News, Articles and Opinion
On June 3, 2015, the Ottawa Sun published an opinion piece by one of its journalists Ron Corbett, also the host of radio station CFRA's nightly "Unscripted" program. Although nominally, it was a condemnation of the Ontario government's Bill 31, an amendment to the Province's Highway Traffic Act, the cycling community felt much of the article comprised an attack on cyclists' right to use of public roads and highways. Corbett essentially was suggesting that cyclists weren't paying their fair share, and as a minimum should have their bikes licensed. Following some discussion about the article on the 840 member Ottawa Bikes Facebook page, Avery Burdett, RCC co-founder, forwarded a link to an article on the subject on the website of Iamtraffic. Ron responded by inviting Avery to be guest on his show (podcast at 18 mins 30 sec) June 9, 2015. After the discussion, the show returned to its call-in format and a number of listeners called in to express opinions. As you would expect, there was a considerable amount of criticism of Corbett's point of view on the Ottawa Bikes Facebook page, much amounting to ridicule. At least one cyclist, felt sufficiently offended by his views that he penned a rebuttal, a copy of which we have added to our Personal Perspectives section.
The City of Ottawa is demonstrating its incompetence as it pursues its policy to treat cyclists differently from other road users. Some say treats them as second class road users.
The pictures below are very recent examples of,
(i) use of non-regulatory signs to confuse cyclists and motorists alike at new roundabouts - this one on Trim Road which appears to instruct cyclists to dismount and walk around the roundabout,
(ii) a cyclists' left turn box northbound on Churchill Avenue at Dovercourt Avenue. The latter is an opposite direction one way street as indicated by an "arrow" sign, as well as a "no entry" sign. This looks like an invitation for cyclists to squeeze into the narrow exit lane or to ride on the sidewalk.
Cycling is not as risky as official statistics suggest according to new British research - in fact, for young men it is safer than driving.
In fact, it isn't until men are in their thirties (and possibly even later) that driving becomes safer than cycling. “An individual who cycles one hour a day for 40 years would cover about 180,000km, whilst accumulating only a one in 150 chance of fatal injury. This is lower than for pedestrians who face a higher fatality rate per kilometre travelled,” said the report's lead author, Dr Jennifer Mindell.. “The health benefits of cycling are much greater than the fatality risk”, she added.
Urban planners in Ottawa's bureaucracy have now adopted this configuration as their preferred intersection design in their crusade to promote cycling and reduce accidents.
This design coming to Ottawa?
Colin Simpson, project manager for the Laurier Avenue segregated bike lane, has indicated that when you build in hazards at intersections drivers compensate by becoming more aware of their surroundings. It's based on the principle that the riskier it appears the less the chance of accident. His theory is that with cars, bikes, emergency vehicles, disabled folks in wheel chairs, joggers, skateboarders, dog walkers, pedestrians, and possibly helicopters coming in all directions drivers will eventually slow down to the point where you'd rather get hit by a car than an out-of-control cyclist trying to beat the red light. Simpson got his idea on visits to Peking, Ho Chi Minh City, and Ouagadougou where he watched in awe as his traffic chaos theory was put to practice.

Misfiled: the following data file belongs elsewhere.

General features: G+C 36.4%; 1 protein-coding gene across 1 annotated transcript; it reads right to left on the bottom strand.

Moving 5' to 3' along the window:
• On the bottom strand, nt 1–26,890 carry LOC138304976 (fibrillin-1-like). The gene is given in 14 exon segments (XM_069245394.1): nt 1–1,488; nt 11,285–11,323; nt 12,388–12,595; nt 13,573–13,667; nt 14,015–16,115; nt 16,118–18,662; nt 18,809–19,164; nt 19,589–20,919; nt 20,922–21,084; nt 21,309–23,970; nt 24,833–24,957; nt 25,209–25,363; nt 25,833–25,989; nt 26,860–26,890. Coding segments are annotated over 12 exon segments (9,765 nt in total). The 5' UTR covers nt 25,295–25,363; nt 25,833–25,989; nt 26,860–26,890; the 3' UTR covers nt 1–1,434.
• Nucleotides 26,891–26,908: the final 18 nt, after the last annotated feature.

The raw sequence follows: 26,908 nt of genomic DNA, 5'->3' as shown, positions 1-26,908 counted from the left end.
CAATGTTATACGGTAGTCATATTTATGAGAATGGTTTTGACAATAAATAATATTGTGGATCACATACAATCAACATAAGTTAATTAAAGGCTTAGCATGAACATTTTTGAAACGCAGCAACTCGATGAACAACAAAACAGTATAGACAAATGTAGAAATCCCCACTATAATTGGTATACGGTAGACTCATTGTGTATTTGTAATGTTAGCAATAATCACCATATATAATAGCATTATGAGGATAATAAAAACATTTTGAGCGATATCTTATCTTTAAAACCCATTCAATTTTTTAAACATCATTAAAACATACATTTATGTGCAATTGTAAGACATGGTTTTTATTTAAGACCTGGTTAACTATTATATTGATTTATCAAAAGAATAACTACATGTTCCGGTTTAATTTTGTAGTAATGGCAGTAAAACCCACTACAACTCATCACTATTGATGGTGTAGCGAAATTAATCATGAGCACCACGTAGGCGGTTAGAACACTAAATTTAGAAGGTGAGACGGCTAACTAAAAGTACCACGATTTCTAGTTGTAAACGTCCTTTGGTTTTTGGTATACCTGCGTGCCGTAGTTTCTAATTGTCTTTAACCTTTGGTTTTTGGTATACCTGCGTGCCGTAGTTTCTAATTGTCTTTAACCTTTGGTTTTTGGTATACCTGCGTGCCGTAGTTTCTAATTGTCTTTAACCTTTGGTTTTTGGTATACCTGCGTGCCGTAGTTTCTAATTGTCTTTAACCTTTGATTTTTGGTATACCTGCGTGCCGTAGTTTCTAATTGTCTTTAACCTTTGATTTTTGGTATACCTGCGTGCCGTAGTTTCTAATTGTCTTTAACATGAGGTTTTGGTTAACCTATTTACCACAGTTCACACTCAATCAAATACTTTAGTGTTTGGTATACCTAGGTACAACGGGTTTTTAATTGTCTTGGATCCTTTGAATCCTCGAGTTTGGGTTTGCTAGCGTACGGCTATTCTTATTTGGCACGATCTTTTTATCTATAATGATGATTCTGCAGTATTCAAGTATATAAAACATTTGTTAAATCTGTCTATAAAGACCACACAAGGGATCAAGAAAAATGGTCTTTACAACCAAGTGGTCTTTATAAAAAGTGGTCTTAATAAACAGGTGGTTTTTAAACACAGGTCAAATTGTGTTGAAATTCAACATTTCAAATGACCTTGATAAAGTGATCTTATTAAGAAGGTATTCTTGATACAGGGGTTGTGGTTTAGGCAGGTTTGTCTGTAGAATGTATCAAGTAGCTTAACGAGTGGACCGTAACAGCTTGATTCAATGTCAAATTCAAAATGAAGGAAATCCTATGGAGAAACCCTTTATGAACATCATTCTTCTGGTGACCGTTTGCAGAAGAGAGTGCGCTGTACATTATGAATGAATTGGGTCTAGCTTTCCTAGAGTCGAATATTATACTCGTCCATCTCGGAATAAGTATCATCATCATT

In addition to implementing his unique design at every intersection in Ottawa, he plans to take on greater challenges. Before year's end, he will be meeting with auto executives to discuss the viability of removing brakes from cars and installing upturned carving knives on their steering wheels.
Hmmmm ... maybe he's on to something.
The city of Ottawa has been accused of ignoring the education component of its cycling strategy while it builds its cycling infrastructure across the municipality.
To educate cyclists of all skill levels, the city runs CAN-Bike, a certified cycling curriculum created by the Canadian Cycling Association.
Ottawa’s spring and summer schedule provided 56 opportunities for children, adults, novices and experts to learn to ride a bike or gain confidence commuting on major roads. But 46 per cent of those were cancelled due to low registration according to city spokesperson Jocelyne Turner, a statistic the Responsible Cycling Coalition said is the result of poor marketing.
“The training as it exists is not being used because it’s not being promoted by the city,” said Avery Burdett, a co-founder of the small group that promotes vehicular cycling and opposes segregated bicycle lanes. “The city needs to take cycling far more seriously than they do. It has to be recognized that skills will reduce the risk of people getting injured.”
Ontario’s chief coroner reviewed the circumstances of cyclist deaths across the province between 2006 and 2010, and found that 73 per cent of cases identified cyclist errors as contributing factors.
The city’s CAN-Bike portfolio manager Janice Phillips agreed that skilled cyclists will be safer on the roads – that’s the drive behind the CAN-Bike program, which has a $40,000 budget in Ottawa. She said that some CAN-Bike programs are inevitably cancelled, but the program is built that way to increase opportunity ahead of demand.
“We’re trying to build it so we’re putting out more programs than we expect to fill,” she said.